In praise of Commonmark: wrangle (R)Markdown files without regex

(This article was first published on rOpenSci - open tools for open science, and kindly contributed to R-bloggers)

You might have read my blog post analyzing the social weather of
rOpenSci
onboarding
,
based on a text analysis of GitHub issues. I extracted text out of
Markdown-formatted threads with regular expressions. I basically
hammered away at the issues using tools I was familiar with until it
worked! Now I know there’s a much better and cleaner way, that I’ll
present in this note. Read on if you want to extract insights about
text, code, links, etc. from R Markdown reports, Hugo website sources,
GitHub issues… without writing messy and smelly code!

Introduction to Markdown rendering and parsing

This note will appear to you, dear reader, as an html page, either here
on ropensci.org or on R-Bloggers, but I’m writing it as an R Markdown
document, using Markdown syntax. I’ll knit it to Markdown and then
Hugo’s Markdown processor,
Blackfriday, will transform
it to html. Elements such as # blabla thus get transformed to

blabla

. Awesome!

The rendering of Markdown to html or XML can also be used as a way to
parse it, which is what the spelling package does in order to
identify text
segments

of R Markdown files, before spell checking them only, not code. I had an
aha moment when seeing this spelling strategy: why did I ever use
regex to parse Markdown for text analysis?! Transforming it to XML
first, and then using XPath, would be much cleaner!

As a side-note, realizing how to simplify my old code made me think of
Jenny Bryan’s inspiring useR! keynote talk about code
smells
. I asked her
whether code full of regular expressions instead of dedicated parsing
tools was a code smell, sadly it doesn’t have a specific name, but she
confirmed my feeling that not using dedicated purpose-built tools
might mean you’ll end up “re-inventing all of that logic yourself, in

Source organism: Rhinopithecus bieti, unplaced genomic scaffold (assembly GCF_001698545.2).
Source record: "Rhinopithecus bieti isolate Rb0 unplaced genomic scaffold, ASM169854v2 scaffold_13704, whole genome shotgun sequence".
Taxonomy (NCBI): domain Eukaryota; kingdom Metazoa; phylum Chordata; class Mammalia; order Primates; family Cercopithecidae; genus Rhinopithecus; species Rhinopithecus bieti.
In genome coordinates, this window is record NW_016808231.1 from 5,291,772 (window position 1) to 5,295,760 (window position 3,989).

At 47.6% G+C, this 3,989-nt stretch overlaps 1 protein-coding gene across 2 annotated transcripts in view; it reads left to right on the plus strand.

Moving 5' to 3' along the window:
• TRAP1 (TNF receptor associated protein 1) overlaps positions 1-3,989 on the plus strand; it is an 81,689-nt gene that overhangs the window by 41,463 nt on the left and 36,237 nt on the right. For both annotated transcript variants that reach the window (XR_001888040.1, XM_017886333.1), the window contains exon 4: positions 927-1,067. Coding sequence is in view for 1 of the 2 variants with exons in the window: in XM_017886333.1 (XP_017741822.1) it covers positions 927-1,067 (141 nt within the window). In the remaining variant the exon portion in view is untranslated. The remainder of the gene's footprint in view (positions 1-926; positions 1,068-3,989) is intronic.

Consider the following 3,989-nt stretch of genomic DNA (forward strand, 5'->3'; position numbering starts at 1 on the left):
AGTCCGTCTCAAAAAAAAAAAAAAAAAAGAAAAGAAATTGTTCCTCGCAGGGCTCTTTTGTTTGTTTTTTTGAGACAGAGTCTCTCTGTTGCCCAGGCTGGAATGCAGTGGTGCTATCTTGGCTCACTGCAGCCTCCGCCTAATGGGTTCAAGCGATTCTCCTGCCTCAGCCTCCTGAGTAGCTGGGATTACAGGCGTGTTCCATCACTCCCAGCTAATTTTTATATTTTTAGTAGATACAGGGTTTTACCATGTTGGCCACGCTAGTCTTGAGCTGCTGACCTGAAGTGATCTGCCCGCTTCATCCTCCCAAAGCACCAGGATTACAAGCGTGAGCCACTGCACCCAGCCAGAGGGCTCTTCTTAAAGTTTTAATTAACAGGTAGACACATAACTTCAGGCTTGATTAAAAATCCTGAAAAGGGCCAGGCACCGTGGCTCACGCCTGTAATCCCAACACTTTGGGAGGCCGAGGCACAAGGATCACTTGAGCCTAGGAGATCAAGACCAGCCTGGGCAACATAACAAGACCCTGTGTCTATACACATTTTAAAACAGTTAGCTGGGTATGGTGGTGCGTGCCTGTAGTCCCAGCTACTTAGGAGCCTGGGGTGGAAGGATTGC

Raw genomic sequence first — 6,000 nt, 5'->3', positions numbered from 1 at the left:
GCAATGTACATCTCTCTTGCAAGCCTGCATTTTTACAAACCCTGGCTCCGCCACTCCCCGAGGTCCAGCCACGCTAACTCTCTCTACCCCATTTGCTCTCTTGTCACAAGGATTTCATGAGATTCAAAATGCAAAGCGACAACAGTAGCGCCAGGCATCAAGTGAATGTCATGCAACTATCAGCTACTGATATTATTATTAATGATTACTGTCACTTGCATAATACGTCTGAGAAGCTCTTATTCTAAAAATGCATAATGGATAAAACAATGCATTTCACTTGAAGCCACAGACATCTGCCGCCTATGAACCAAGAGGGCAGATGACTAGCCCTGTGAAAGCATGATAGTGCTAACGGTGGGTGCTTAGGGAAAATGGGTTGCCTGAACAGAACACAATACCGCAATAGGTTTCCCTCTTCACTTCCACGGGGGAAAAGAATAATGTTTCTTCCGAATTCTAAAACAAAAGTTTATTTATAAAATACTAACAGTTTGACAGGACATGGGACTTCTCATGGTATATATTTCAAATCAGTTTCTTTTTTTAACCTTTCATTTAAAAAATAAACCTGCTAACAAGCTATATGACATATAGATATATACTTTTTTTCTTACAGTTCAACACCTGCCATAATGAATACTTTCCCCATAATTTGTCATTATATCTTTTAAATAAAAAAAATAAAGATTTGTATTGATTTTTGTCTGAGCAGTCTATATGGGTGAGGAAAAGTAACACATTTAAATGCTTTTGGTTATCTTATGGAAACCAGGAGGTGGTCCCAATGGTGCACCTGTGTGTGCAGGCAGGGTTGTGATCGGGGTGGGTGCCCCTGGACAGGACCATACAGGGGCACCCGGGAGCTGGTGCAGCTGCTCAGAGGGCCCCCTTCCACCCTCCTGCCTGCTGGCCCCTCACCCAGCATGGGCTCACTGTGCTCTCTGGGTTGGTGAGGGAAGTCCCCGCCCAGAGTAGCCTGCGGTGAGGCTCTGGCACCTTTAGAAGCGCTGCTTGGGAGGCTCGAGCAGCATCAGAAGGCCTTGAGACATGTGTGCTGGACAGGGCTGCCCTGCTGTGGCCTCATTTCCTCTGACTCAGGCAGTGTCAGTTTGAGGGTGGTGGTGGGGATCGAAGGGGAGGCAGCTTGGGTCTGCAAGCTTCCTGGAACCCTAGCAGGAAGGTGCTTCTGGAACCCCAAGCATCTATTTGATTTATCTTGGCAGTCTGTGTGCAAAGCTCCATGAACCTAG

hacky way.”. If you have code falling under the definition below, maybe
try to re-factor and if needed get
help
.

From Markdown to XML

In this note I’ll use my local fork of rOpenSci’s website source, and
use all the Markdown sources of blog posts as example data. The chunk
below is therefore not portable, sorry about that.

roblog <- "C:\\Users\\Maelle\\Documents\\ropensci\\roweb2\\content\\blog"

all_posts <- fs::dir_ls(roblog, regexp = "*.md")
all_posts <- all_posts[all_posts != "_index.md"]

My fork master branch isn’t entirely synced. It has 202 posts.

The code below uses the commonmark
package
to render Markdown to
XML. Commonmark is a standardized specification for Markdown syntax by
John McFarlane. The commonmark R
package by Jeroen Ooms wraps the official
cmark library and is used by
e.g. GitHub to render issues and readmes. Note that my function still
has a hacky element, it uses a blogdown unexported function to strip
the YAML header of posts! If you know a better way feel free to answer
my question over at RStudio community discussion
forum
.

library("magrittr")
get_one_xml <- function(md){
  md %>%
    readLines(encoding = "UTF-8") %>%
    blogdown:::split_yaml_body() %>%
    .$body %>%
    commonmark::markdown_xml(extensions = TRUE) %>%
    xml2::read_xml()
}

See what it gives me for one post.

get_one_xml(all_posts[42])
## {xml_document}
## 
##  [1] \n  We just released a new version of \n  < ...
##  [2] \n  First, install and load taxize\ ...
##  [3] install.packages("rgbif")\n
##  [4] library(taxize)\n
##  [5] \n  New things\n
##  [6] \n  New functions: class2tree\n\n  Sometimes you just want to have a visual of th ...
##  [8] \n  Define a species list\n
##  [9] spnames <- c("Latania lontaroides", "Randia ...
## [10] \n  Then collect taxonomic hierarchies for each ta ...
## [11] out <- classification(spnames, db = "ncbi", ...
## [12] \n  Use \n  class2tree\n  tr <- class2tree(out)\nplot(tr, no.margin = ...
## [14] \n  \n  New functions: get_gbfid\n\n  The Global Biodiversity Information Facility ( ...
## [17] \n  We added a similar function to our \n   ...
## [18] get_gbifid(sciname = "Poa annua", verbose = FA ...
## [19] ##         1\n## "2704179"\n## attr(,"class")\n## [1] " ...
## [20] get_gbifid(sciname = "Pinus contorta", verbose ...
## ...

Headings, code blocks… all properly delimited and one XPath query away
from us! Let me convert all posts before diving into parsing examples.

all_posts %>%
  purrr::map(get_one_xml) -> blog_xml

Parsing the XML